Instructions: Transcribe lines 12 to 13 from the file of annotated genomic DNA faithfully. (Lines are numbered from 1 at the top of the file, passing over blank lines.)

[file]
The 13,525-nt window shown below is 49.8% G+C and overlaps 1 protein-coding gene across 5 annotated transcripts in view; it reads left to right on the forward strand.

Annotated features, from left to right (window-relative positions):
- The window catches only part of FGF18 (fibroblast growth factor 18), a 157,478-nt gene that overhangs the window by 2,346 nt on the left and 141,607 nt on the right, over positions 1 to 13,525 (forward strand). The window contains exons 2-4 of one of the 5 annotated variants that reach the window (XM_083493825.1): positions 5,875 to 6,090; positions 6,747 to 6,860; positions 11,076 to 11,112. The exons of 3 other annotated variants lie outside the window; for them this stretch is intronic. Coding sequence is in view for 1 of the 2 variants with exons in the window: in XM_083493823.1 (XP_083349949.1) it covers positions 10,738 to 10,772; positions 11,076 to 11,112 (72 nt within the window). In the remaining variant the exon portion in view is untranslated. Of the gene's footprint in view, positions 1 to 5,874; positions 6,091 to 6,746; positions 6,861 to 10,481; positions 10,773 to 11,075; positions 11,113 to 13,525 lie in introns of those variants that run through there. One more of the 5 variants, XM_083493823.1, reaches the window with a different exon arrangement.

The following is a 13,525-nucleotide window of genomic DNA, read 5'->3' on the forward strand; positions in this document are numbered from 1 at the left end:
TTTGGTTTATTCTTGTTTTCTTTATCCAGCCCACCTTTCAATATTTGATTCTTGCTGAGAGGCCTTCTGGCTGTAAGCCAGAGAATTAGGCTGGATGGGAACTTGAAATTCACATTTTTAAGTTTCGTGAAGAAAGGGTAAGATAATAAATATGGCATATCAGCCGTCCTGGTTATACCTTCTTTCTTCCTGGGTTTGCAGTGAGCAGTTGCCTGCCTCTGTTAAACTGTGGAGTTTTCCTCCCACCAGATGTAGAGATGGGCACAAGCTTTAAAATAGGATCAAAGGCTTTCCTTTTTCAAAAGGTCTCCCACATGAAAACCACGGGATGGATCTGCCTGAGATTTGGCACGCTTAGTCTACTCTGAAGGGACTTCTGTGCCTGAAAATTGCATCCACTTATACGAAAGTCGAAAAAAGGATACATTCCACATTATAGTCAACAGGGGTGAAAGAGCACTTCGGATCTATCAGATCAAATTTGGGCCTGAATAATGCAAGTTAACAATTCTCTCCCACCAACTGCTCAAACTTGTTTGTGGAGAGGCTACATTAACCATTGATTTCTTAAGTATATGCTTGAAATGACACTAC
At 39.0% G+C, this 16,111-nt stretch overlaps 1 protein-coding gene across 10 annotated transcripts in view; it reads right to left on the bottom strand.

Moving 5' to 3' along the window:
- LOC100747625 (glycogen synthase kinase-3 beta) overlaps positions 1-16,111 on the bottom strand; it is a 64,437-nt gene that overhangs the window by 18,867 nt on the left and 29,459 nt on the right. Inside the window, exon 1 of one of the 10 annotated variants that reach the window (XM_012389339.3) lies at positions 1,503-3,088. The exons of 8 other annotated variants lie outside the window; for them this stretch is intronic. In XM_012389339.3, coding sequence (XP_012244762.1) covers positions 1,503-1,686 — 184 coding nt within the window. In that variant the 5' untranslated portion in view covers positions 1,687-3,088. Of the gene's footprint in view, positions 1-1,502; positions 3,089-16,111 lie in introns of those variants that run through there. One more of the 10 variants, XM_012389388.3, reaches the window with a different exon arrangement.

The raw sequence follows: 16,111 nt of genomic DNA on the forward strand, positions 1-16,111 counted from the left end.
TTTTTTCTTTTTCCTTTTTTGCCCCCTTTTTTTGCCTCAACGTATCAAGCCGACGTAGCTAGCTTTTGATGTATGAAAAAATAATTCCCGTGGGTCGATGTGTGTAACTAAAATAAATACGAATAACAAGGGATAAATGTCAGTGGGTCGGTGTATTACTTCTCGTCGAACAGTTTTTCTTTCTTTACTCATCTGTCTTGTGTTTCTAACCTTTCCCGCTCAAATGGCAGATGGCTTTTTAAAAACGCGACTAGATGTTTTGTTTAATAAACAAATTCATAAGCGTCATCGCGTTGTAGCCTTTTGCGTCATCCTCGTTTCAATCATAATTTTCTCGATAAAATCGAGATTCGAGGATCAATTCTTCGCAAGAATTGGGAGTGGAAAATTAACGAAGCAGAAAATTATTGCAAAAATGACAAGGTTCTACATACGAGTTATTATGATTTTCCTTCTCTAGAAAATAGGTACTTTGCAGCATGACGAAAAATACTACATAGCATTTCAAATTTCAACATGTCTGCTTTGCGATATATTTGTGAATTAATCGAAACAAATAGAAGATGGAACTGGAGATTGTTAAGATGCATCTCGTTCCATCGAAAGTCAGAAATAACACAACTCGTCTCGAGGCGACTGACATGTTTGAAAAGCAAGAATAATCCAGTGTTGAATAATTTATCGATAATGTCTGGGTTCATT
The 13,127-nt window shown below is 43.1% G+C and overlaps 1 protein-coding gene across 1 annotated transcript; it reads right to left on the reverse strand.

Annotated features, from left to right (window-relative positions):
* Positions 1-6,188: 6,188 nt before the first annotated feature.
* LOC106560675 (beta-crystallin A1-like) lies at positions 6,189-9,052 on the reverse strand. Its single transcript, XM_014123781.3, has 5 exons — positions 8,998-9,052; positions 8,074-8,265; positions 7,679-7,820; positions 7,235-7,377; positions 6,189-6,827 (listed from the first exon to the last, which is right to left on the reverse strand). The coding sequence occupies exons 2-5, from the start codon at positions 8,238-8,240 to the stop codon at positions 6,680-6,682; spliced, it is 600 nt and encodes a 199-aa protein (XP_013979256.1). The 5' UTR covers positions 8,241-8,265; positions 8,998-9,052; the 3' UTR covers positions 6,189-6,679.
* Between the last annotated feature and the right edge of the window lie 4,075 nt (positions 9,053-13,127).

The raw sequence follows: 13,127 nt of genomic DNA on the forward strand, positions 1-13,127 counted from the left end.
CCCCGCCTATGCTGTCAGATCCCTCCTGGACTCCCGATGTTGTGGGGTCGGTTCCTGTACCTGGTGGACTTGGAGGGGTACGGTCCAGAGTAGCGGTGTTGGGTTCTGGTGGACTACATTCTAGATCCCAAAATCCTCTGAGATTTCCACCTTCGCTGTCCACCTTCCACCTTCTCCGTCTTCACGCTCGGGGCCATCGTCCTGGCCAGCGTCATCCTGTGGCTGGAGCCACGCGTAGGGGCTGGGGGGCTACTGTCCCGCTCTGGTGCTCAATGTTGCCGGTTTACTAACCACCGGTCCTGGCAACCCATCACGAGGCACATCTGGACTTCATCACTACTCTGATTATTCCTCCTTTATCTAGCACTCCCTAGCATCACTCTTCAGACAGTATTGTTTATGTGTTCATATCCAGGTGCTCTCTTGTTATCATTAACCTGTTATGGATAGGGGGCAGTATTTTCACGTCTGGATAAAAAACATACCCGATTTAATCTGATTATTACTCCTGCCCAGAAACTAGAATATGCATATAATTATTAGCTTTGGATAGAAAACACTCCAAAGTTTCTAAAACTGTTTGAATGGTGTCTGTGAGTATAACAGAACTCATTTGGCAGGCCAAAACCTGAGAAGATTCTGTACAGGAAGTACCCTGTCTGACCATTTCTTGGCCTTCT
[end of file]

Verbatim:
Annotated features, from left to right (window-relative positions):
* Positions 1-6,188: 6,188 nt before the first annotated feature.